Like the M1, it uses a safety selector in the trigger guard, a two-lug rotating bolt, an operating rod that reciprocates beneath the axis of the barrel, and a nearly identical receiver. The Japanese version also uses a removable gas cylinder that is equipped with a bayonet lug that accommodates mounting the Type 30 sword bayonet. Disassembly is also similar to the Garand in so far as it begins by rotating the trigger guard downward, which in turn allows the removal of the rifle’s trigger group in its entirety.
Aside from a handful of visual and mechanical similarities, the Japanese Garand differs from the U.S. Garand in several critical ways. First of all, it has a toe-strengthened mahogany split stock with grasping grooves and side-mounted sling swivels like the Type 99. There are top and bottom strengthening tangs on the stock’s pistol grip as well as a metal buttplate, also just like the Type 99. The Japanese version’s 23-inch barrel is an inch shorter than the American version and a clip guide on the receiver allows for charging the magazine using a pair of five-round stripper clips.
In addition, the Japanese Garand features a sighting system that differs significantly from the U.S. M1 rifle. Its front sight is a wing-protected inverted “V” and the rear sight consists of an elevation adjustable tangent leaf with graduations from 100 to 1,200 meters, and screw adjustment for windage. By the time initial design development ended, the Imperial Navy had a promising semi-automatic service rifle that was ready for production. It is estimated that Yokosuka assembled just 125 examples before war’s end, making it extraordinarily rare.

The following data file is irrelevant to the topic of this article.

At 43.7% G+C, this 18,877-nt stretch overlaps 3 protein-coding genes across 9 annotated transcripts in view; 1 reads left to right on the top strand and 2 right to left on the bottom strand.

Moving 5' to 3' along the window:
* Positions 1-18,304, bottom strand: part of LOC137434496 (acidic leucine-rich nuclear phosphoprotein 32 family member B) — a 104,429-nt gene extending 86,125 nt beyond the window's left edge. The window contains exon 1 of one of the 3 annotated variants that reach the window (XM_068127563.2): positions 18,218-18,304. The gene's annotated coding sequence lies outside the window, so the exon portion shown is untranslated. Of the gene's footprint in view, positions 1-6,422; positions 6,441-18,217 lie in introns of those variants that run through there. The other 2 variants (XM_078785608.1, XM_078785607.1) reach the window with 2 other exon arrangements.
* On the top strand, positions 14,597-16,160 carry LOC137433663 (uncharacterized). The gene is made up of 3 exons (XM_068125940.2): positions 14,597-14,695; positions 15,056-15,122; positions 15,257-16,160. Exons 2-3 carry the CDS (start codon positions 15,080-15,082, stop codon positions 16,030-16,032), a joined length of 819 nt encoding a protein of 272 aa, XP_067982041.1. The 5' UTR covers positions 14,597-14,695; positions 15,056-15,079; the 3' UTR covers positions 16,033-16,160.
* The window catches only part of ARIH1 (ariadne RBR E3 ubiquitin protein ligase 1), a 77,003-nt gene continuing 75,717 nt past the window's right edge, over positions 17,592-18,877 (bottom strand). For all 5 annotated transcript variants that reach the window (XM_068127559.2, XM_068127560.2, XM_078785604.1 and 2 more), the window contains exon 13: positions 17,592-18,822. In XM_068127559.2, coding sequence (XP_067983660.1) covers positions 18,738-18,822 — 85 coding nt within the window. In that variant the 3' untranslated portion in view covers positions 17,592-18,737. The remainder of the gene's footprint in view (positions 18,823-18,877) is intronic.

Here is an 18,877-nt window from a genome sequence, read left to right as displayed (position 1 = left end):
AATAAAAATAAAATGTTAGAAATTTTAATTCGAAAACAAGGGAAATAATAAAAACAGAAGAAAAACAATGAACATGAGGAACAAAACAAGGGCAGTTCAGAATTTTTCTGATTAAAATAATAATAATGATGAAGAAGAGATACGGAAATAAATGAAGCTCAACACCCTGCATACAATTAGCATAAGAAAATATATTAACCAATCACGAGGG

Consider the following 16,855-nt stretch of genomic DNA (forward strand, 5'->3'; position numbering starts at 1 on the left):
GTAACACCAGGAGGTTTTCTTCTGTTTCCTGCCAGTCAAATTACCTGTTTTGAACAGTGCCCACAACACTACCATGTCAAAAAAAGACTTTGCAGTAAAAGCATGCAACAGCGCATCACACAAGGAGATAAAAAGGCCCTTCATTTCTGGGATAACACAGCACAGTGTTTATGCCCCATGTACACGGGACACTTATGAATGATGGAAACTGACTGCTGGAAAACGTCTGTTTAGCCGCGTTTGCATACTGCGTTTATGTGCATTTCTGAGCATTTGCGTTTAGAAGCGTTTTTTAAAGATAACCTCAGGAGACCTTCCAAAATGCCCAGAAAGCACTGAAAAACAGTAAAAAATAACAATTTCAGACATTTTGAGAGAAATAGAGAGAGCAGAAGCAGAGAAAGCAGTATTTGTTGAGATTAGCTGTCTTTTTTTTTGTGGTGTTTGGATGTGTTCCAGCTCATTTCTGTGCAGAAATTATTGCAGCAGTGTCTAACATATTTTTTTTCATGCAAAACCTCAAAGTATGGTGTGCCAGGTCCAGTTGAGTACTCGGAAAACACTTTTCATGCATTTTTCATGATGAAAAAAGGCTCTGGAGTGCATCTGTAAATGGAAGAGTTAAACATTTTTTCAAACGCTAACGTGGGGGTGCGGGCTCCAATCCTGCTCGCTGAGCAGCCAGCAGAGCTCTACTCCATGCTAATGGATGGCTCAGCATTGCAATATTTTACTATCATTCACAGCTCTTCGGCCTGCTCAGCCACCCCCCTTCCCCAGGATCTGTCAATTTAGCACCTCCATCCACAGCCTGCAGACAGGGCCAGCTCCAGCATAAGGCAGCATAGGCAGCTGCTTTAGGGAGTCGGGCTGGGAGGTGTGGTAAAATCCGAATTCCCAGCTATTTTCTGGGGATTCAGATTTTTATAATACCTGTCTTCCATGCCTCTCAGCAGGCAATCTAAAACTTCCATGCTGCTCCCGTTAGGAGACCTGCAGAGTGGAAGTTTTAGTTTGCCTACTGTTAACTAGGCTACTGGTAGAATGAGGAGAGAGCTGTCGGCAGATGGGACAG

But, the Japanese Garand was not officially standardized, which is why surviving examples are not marked with a model number, a serial number or the Imperial Chrysanthemum. Since production began in 1944, the year 2604 on the Japanese imperial calendar, it is typically referred to as the Type 4 rifle, although some sources will refer to it as the Type 5. In it, Japan finally had a semi-automatic rifle, albeit one never evaluated in the field. In all likelihood, combat conditions would probably have revealed the Type 4/Type 5 to be not entirely battle ready and in need of further design development.
Despite that, when Japan embraced John Garand’s masterpiece they skipped its awkward “gas trap” phase and started with the “gas-port” version already proven in combat. In that way, they were positioned to benefit from a more-streamlined development cycle that might have delivered a battle-ready semi-auto to its Rikusentai in time to see combat. But, that never came to pass, not that it would have affected the outcome of the war. Nevertheless, it is tempting to imagine the Garand pitted in battle against itself, isn’t it?